In response to recent political turmoil in Wisconsin, the University of Wisconsin Oshkosh in collaboration with Common Cause in Wisconsin will host a public forum titled “What Ever Happened to Good Government in Wisconsin? And How Can We Fix It?”
A bipartisan panel, including State Senator Jessica King and State Representative Richard Spanbauer, will discuss 2011 developments, from the adoption of a state voter ID bill, to the influence of special interest money and the future of Wisconsin politics. The panel also includes UW Oshkosh professors James Simmons, political science, and Tony Palmeri, communication.
The forum will be held Monday, Nov. 7, from 6:30 p.m. to 8 p.m. in Reeve Memorial Union Ballroom 227C.
The event is being presented by Common Cause, a non-partisan advocacy organization that has been conducting similar forums throughout the state for the past five years, including one at UW Oshkosh in February of 2008. The event is co-sponsored by the UW Oshkosh Political Science Student Association, UW Oshkosh American Democracy Project, UW Oshkosh College Democrats, League of Women Voters of Wisconsin Education Fund, League of Women Voters of Winnebago County, American Association of University Women – WI, American Association of University Women – Oshkosh Branch and the Wisconsin Alliance for Retired Americans.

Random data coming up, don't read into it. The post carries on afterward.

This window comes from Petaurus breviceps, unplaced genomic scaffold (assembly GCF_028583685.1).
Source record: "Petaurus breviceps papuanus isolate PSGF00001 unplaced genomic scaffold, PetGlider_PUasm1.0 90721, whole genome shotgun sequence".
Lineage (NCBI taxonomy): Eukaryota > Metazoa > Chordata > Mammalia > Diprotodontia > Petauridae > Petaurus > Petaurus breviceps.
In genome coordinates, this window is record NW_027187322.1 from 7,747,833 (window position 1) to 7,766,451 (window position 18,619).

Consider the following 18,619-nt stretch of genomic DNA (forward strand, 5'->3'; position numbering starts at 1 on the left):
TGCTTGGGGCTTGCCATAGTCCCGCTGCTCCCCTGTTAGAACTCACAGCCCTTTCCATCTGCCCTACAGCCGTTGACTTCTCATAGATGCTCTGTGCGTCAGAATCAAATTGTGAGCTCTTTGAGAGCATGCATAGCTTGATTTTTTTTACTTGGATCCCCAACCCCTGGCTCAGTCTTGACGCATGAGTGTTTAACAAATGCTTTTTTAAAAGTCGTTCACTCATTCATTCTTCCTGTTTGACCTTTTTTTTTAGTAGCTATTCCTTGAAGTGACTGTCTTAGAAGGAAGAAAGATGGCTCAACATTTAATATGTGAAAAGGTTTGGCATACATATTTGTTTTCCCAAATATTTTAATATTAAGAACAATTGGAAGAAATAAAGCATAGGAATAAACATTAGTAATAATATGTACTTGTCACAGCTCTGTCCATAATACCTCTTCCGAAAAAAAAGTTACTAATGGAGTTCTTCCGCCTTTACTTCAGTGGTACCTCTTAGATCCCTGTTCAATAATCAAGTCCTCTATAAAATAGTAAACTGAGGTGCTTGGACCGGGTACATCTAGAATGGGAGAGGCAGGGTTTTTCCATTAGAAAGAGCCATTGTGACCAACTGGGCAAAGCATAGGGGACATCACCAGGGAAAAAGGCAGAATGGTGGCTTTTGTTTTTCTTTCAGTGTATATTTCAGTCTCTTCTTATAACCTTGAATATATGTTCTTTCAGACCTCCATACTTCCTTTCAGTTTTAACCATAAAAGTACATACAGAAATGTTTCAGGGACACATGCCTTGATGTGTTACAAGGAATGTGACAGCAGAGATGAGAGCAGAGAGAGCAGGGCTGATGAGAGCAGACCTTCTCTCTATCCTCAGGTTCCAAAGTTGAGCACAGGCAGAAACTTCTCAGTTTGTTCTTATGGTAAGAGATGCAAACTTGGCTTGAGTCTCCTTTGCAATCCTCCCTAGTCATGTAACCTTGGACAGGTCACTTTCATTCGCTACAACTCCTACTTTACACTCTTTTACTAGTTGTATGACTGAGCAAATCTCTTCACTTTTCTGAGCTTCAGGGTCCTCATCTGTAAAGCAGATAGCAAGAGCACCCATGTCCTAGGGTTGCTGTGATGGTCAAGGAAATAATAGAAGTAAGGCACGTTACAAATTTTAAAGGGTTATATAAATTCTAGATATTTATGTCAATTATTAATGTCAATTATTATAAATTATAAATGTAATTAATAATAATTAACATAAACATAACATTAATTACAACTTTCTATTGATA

Jay Heck, executive director of Common Cause in Wisconsin, said the 2008 event had such a great response that the organization decided to return to UW Oshkosh for more “lively political discussion.”
Heck said the forum is intended to educate and inform citizens by encouraging an open dialogue with the bipartisan panel members.
Students and local community members are encouraged to openly discuss the issues, share their opinions and ask questions regarding any aspect of Wisconsin government and the changes that have taken place throughout 2011.
“Wisconsin once had a reputation of being one of the best models of state government and for being one of the cleanest, most honest states that others wanted to emulate,” Heck said. “I would argue that’s no longer the case, and that we’ve fallen to a place where very nasty partisan politics have taken over.”
Heck said he thinks holding the event on campus is one of the best ways to engage community members and students alike.
“The community is invigorated by the enthusiasm of students, so having the forum on campus brings in more viewpoints than would otherwise be present,” Heck said.